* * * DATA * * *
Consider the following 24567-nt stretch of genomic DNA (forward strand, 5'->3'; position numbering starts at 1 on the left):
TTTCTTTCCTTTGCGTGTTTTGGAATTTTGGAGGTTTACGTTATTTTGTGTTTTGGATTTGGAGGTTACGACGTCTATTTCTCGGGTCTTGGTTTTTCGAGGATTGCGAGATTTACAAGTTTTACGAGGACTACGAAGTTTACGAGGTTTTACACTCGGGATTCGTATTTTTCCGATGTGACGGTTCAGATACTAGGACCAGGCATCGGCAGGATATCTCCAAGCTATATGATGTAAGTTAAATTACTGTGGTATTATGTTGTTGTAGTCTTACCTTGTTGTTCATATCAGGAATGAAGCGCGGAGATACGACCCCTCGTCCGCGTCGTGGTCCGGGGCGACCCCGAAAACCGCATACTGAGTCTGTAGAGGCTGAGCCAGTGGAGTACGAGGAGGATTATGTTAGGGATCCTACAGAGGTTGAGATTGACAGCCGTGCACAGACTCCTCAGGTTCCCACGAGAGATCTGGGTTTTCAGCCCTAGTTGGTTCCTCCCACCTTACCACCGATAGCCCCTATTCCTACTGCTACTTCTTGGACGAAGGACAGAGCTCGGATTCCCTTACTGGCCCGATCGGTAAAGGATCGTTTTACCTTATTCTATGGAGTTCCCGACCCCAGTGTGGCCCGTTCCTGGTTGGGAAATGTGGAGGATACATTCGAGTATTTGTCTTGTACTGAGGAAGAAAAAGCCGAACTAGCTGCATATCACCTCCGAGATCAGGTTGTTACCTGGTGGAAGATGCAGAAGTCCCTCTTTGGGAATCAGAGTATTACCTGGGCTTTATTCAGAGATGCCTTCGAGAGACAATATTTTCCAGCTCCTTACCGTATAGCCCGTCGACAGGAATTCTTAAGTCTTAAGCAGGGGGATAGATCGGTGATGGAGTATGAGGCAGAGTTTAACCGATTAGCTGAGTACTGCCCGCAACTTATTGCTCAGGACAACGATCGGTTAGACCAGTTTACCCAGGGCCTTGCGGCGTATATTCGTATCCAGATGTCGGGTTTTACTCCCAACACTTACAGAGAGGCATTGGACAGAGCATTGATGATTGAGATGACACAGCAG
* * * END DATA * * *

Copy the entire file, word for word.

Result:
Consider the following 24567-nt stretch of genomic DNA (forward strand, 5'->3'; position numbering starts at 1 on the left):
TTTCTTTCCTTTGCGTGTTTTGGAATTTTGGAGGTTTACGTTATTTTGTGTTTTGGATTTGGAGGTTACGACGTCTATTTCTCGGGTCTTGGTTTTTCGAGGATTGCGAGATTTACAAGTTTTACGAGGACTACGAAGTTTACGAGGTTTTACACTCGGGATTCGTATTTTTCCGATGTGACGGTTCAGATACTAGGACCAGGCATCGGCAGGATATCTCCAAGCTATATGATGTAAGTTAAATTACTGTGGTATTATGTTGTTGTAGTCTTACCTTGTTGTTCATATCAGGAATGAAGCGCGGAGATACGACCCCTCGTCCGCGTCGTGGTCCGGGGCGACCCCGAAAACCGCATACTGAGTCTGTAGAGGCTGAGCCAGTGGAGTACGAGGAGGATTATGTTAGGGATCCTACAGAGGTTGAGATTGACAGCCGTGCACAGACTCCTCAGGTTCCCACGAGAGATCTGGGTTTTCAGCCCTAGTTGGTTCCTCCCACCTTACCACCGATAGCCCCTATTCCTACTGCTACTTCTTGGACGAAGGACAGAGCTCGGATTCCCTTACTGGCCCGATCGGTAAAGGATCGTTTTACCTTATTCTATGGAGTTCCCGACCCCAGTGTGGCCCGTTCCTGGTTGGGAAATGTGGAGGATACATTCGAGTATTTGTCTTGTACTGAGGAAGAAAAAGCCGAACTAGCTGCATATCACCTCCGAGATCAGGTTGTTACCTGGTGGAAGATGCAGAAGTCCCTCTTTGGGAATCAGAGTATTACCTGGGCTTTATTCAGAGATGCCTTCGAGAGACAATATTTTCCAGCTCCTTACCGTATAGCCCGTCGACAGGAATTCTTAAGTCTTAAGCAGGGGGATAGATCGGTGATGGAGTATGAGGCAGAGTTTAACCGATTAGCTGAGTACTGCCCGCAACTTATTGCTCAGGACAACGATCGGTTAGACCAGTTTACCCAGGGCCTTGCGGCGTATATTCGTATCCAGATGTCGGGTTTTACTCCCAACACTTACAGAGAGGCATTGGACAGAGCATTGATGATTGAGATGACACAGCAG